Monday, December 17, 2012

Concealing a receipt in ROI attracts penalty even if taxes due thereon are deposited

Merely by depositing taxes due on concealed income, bona fides of assessee could not be said to be established until such income was included in the ROI filed by the assessee

In the instant case, the assessee was working with a foreign company (“the employer”) and his services were terminated by the said company. But the employer offered him continued employment for a limited tenure and paid him an extraordinary compensation for retention and severance of his services. The assessee had determined and paid the taxes due on his income after including the said sum. However, he attached a note to the computation of income and claimed that the said sum received was non-compete fee, which was not chargeable to tax being a capital receipt. Thus, he filed his ROI by excluding the said receipt and claimed refund of the sum deposited. The AO imposed concealment penalty on the assessee. However, the CIT(A) deleted the penalty holding that there was no concealment of particulars of income or  furnishing of inaccurate particulars thereof on the part of the assessee since the bona fides of the assessee were proved by the disclosure in the return and the payment of taxes.

On appeal, the Tribunal held in favour of revenue as under:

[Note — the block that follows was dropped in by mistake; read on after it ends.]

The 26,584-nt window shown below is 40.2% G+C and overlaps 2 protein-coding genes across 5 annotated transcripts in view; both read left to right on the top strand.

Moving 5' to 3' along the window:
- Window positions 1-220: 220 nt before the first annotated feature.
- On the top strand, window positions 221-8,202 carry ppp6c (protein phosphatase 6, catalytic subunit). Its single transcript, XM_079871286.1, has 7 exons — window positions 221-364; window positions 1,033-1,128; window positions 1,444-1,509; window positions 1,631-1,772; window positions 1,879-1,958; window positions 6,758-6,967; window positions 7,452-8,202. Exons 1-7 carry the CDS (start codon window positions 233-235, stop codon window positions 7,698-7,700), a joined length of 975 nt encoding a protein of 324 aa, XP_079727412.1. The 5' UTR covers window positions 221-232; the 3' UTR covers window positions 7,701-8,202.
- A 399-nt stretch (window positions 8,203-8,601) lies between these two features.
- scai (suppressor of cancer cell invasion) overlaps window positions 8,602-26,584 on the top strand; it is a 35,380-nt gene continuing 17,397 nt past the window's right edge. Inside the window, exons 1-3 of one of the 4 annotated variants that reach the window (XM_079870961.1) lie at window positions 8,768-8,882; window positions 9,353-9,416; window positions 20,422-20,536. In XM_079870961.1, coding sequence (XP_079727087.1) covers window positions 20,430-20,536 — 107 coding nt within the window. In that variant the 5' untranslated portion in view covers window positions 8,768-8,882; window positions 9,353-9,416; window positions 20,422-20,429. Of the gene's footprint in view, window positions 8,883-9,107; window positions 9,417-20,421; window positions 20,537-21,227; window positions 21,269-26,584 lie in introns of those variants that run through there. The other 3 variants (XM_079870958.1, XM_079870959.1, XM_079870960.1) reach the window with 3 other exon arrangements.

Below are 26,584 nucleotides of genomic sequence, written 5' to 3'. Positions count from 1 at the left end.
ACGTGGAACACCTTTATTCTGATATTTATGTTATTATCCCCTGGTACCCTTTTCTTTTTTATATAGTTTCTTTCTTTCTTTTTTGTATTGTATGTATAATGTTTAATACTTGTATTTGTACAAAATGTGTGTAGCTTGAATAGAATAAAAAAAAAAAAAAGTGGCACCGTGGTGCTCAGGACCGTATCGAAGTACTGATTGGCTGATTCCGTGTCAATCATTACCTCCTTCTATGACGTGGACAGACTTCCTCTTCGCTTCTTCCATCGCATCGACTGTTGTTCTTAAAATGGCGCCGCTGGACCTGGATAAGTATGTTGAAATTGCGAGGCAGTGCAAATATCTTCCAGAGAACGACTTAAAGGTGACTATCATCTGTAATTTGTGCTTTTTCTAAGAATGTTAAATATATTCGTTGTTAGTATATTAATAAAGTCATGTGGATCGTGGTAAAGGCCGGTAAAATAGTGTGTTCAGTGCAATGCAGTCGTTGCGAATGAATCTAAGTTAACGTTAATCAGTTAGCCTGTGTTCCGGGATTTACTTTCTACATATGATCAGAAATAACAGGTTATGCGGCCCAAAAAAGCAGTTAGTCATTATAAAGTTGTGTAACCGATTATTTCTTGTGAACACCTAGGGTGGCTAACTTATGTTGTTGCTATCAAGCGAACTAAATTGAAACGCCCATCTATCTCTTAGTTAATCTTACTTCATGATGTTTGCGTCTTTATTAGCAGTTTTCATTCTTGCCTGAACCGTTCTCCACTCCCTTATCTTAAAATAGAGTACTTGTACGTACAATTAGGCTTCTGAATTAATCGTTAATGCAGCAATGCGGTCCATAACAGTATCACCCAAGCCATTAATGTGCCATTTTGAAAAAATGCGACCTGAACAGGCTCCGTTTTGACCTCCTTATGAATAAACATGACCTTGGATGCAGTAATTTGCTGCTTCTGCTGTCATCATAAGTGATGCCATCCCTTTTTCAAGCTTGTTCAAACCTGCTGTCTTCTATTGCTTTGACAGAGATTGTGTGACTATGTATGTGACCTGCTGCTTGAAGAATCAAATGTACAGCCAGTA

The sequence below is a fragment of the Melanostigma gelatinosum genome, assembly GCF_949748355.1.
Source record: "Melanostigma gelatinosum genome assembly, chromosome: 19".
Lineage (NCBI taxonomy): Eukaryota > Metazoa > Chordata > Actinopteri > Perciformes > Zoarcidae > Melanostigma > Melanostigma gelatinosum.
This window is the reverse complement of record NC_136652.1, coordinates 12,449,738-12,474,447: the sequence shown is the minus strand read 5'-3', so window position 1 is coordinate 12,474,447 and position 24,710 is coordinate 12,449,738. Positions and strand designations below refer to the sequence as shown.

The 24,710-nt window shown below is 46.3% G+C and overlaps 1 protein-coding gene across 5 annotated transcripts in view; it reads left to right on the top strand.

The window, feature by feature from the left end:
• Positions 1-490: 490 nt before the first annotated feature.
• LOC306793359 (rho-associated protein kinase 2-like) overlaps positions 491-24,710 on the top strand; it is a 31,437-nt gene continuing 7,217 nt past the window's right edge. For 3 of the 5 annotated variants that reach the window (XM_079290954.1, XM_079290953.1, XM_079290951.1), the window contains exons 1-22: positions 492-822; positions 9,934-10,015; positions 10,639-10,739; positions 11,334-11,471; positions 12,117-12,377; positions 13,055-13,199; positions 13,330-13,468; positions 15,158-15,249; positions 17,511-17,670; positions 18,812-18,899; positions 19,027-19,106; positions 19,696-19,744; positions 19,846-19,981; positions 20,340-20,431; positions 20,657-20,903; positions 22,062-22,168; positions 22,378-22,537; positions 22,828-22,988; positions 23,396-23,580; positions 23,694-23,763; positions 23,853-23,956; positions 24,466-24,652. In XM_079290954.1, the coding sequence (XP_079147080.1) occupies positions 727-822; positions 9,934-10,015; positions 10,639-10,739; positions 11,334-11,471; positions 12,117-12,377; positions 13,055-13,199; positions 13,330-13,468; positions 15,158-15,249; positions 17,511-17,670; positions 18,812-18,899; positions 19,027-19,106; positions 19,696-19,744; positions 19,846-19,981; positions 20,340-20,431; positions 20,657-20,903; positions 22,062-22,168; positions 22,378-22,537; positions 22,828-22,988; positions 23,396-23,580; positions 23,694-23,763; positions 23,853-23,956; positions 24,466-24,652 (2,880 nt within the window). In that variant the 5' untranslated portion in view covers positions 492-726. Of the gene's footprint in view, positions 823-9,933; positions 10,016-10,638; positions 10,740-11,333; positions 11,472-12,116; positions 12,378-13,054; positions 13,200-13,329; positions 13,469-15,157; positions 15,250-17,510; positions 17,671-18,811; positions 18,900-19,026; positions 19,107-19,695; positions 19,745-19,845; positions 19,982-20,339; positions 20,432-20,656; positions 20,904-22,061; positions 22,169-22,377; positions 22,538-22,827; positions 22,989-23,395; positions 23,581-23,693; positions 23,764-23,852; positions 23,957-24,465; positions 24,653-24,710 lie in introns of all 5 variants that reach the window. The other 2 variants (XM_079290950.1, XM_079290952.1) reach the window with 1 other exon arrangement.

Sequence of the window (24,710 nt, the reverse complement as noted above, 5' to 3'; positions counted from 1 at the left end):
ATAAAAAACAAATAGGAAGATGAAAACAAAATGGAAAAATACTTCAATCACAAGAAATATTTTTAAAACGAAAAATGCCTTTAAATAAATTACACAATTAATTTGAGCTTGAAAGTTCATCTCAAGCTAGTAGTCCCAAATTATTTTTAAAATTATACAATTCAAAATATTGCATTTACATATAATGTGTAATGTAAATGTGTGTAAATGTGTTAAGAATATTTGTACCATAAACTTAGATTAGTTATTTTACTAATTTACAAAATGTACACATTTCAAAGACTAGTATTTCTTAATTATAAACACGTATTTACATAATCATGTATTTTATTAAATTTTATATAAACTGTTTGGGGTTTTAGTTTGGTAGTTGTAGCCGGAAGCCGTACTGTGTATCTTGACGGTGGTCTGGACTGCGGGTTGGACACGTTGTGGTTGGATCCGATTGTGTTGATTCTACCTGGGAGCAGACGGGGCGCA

1) The provisions laid down under section 17(3) are very clear that profit in lieu of salary includes the amount of any compensation due to or received by an assessee from his employer or former employer at or in connection with the termination of his employment or the modification of the terms and conditions relating thereto. Thus, there was no reason available with the assessee for nurturing a belief that the amount received was a capital receipt not chargeable to tax;

2) Merely by depositing the due tax on the amount received on termination of employment the bona fides of the assessee in not declaring the receipt as income in its return of income were not established;

3) The provisions laid down under section 17(3) were clear to bring the receipt as taxable and there was no scope of debate regarding its taxability, the  explanation of the assessee that he was under a belief that the amount received was a capital receipt and was not chargeable to tax  was not acceptable; and

4) By not declaring the said receipt in his ROI, the assessee had furnished inaccurate particulars of income attracting the penal action provided under section 271(1)(c) - ADIT v. Ravindra Bahl [2012] 28 130 (Delhi - Trib.)

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